"Next He will say to those on His left hand, 'Go away from Me, with your curse upon you, to the eternal fire prepared for the devil and his angels. For I was hungry and you never gave Me food; I was thirsty and you never gave Me anything to drink; I was a stranger and you never made Me welcome; naked and you never clothed Me; sick and in prison and you never visited Me.'
"Then it will be their turn to ask, 'Lord, when did we see You hungry, thirsty, a stranger or naked, sick or in prison, and did not come to Your help?'
"Then He will answer, 'I tell you solemnly, insofar as you neglected to do this to one of the least of these, you neglected to do it to Me.' And they will go away to eternal punishment, and the virtuous to eternal life."
What do we learn from this dramatic and detailed prediction of the final judgment? Many things. We first of all learn that Christ will separate the whole human race into two groups: the saved from the lost or, as Matthew has it, the sheep from the goats. There is a marvelous passage in St. Augustine's City of God where he anticipates the last day and he says, "Until that last day the sheep and the goats are all intermingled. And the most important thing we have to do in this life is to be able to distinguish the sheep from the goats now to make sure we'll be among the saved on that last day." Great wisdom. God now knows who on the last day will be saved. He already foresees who will be lost. And the mystery of mysteries, the greatest mystery on earth - the greatest in heaven is the Trinity - the greatest mystery on earth is human liberty. God who foresees will not tamper with our freedom. In other words it's up to us. God wants everyone to be saved. Faith tells us not everyone will be saved. And is that ever a hard article of the Creed to believe! There will be a separation.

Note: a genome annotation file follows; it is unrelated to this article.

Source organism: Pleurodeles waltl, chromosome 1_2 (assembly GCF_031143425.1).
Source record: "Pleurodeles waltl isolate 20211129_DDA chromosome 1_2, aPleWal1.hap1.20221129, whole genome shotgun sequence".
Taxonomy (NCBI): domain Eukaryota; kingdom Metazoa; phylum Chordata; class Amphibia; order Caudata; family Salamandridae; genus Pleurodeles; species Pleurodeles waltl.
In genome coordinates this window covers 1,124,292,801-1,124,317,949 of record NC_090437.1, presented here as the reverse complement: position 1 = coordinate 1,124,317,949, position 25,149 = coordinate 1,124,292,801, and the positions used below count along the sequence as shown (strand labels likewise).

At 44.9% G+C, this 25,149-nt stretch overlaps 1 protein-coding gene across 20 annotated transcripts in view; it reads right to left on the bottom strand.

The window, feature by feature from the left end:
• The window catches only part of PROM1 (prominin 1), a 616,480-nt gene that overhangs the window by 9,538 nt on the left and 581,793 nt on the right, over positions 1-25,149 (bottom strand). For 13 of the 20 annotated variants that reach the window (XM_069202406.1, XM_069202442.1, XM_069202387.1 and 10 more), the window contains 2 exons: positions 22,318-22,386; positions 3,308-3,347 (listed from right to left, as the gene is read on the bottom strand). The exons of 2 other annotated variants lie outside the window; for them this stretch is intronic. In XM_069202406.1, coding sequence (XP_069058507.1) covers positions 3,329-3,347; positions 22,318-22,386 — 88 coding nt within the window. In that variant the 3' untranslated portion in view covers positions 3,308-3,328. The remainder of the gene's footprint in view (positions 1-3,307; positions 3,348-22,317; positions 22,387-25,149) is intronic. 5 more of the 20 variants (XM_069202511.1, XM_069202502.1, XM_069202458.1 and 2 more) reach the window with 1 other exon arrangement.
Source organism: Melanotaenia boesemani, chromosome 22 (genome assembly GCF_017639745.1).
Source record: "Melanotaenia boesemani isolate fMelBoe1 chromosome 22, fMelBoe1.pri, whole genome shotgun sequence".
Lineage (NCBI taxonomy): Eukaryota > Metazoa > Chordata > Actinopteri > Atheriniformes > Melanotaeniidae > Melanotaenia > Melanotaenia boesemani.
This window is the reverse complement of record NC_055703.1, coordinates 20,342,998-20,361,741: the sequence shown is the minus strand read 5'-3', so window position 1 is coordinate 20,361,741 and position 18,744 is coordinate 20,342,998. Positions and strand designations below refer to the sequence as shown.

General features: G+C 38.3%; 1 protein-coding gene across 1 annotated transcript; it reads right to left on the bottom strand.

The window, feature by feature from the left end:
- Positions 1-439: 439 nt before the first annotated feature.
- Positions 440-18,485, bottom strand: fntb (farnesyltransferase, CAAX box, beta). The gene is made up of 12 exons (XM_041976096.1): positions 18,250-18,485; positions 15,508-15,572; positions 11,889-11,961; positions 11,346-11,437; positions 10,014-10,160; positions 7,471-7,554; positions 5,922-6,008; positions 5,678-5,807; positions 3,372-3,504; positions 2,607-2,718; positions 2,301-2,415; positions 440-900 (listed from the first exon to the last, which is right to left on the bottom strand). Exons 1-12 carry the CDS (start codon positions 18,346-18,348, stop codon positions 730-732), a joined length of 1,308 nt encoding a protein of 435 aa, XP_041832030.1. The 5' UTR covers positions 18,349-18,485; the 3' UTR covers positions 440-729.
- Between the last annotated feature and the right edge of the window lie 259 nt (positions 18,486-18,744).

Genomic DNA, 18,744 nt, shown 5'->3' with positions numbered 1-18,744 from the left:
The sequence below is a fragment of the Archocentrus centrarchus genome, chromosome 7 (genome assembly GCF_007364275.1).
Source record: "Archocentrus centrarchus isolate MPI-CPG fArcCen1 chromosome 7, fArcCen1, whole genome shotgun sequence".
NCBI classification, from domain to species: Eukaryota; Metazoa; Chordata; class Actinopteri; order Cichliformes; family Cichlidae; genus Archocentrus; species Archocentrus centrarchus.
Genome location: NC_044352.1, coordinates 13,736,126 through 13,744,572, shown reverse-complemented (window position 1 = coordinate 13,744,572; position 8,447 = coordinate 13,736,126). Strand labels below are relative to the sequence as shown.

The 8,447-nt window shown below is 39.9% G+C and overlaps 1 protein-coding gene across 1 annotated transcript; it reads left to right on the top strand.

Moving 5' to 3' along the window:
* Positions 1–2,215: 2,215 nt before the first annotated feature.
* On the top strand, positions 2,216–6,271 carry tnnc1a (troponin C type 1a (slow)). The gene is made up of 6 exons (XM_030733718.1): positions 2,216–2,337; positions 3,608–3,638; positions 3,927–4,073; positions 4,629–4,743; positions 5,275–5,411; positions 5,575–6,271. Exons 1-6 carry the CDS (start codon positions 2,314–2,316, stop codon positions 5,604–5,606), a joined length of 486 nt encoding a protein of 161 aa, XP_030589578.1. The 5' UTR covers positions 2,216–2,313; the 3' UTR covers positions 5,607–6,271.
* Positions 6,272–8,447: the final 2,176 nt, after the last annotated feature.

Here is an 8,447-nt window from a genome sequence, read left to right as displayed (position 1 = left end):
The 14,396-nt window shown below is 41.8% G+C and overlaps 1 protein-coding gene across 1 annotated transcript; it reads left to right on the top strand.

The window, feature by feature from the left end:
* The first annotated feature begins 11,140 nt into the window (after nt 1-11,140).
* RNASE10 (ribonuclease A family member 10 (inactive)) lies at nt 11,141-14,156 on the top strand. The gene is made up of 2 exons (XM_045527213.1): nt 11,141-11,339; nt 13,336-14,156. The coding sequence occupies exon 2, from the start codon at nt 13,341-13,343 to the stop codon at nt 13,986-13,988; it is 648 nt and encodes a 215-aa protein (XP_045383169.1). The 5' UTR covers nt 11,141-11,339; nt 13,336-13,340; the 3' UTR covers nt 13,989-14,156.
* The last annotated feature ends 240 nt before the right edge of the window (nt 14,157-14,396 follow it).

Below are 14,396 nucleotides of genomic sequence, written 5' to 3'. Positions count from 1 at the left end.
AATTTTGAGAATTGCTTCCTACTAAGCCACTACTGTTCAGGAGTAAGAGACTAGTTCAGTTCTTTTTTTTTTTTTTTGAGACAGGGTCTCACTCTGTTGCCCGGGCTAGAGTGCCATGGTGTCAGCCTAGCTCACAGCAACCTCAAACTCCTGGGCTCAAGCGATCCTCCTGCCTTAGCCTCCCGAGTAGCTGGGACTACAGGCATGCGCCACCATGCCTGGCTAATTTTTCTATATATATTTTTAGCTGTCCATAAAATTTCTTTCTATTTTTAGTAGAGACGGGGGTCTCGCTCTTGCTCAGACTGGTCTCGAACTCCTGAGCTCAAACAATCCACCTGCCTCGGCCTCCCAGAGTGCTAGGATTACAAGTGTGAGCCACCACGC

Again, Christ the King will speak first to those who are saved. He will tell them to come and take possession of the kingdom of heaven. They will be told why they are being saved. Why? Because they had practiced Christian charity; had fed the hungry, given drink to the thirsty, welcomed the stranger, clothed the naked, visited those sick and in prison. Each one of these exemplifies a basic human need. The essence of charity is with the mind to recognize people's needs. No wonder so many people are so uncharitable: they just don't think about anyone else except themselves.
Third lesson. This practice of charity the Church understands to refer not only or mainly to bodily food and drink. Though before we go on let's make sure we do not underestimate the material and bodily needs of people even in a nominally prosperous country like America. No one knows the exact number, the lowest estimate is ten thousand "baggy women" in New York City. A "baggy woman is a woman not always up in years, though generally older, who is hopeless, with no place to live, nothing to eat except what she can beg on the streets. I repeat, they are not all old women. The derelicts of society.
When sometime ago I was in need of a typist and a girl offered to help me with my typing, do you know what she, needed? A place to stay. I called up thirteen hostels for women before one would take her in. The suffering even in our own country in body, you have to be in a megalopolis like New York to appreciate. But go outside of United States and the destitution and the ocean of bodily human needs >is past description. The lowest official estimate is a hundred thousand people dying of starvation in India every month. No wonder Mother Teresa has so much work!
One of my Jesuits confreres, in my studies in Europe, told me, "We have got it figured out: the United States wastes more food each year than the whole nation of France needs to feed all of its citizens." No wonder there's communism in the world. As the late Archbishop Sheen said, "Communism is on the conscience of Christianity."
But that's only the beginning. And most the human race goes to bed hungry every night. Bodily needs, however, are only the first level in this practice of Christian charity on which we shall all be judged. Beyond our bodily needs is the crying need for spiritual food and drink, spiritual solicitude and concern. How the human heart craves kindness. We live on the manifestation of love and if we don't get it we choke and suffocate and then we die. In my five years as chaplain at a state mental hospital I found most of the people victims of human injustice. Speaking to those who wish to listen; that's why we've got lips. Listening to those who speak; dont tell me this is unimportant or secondary. All you have to do is be a priest and have people walk out on you to know how it feels to speak and not be listened to.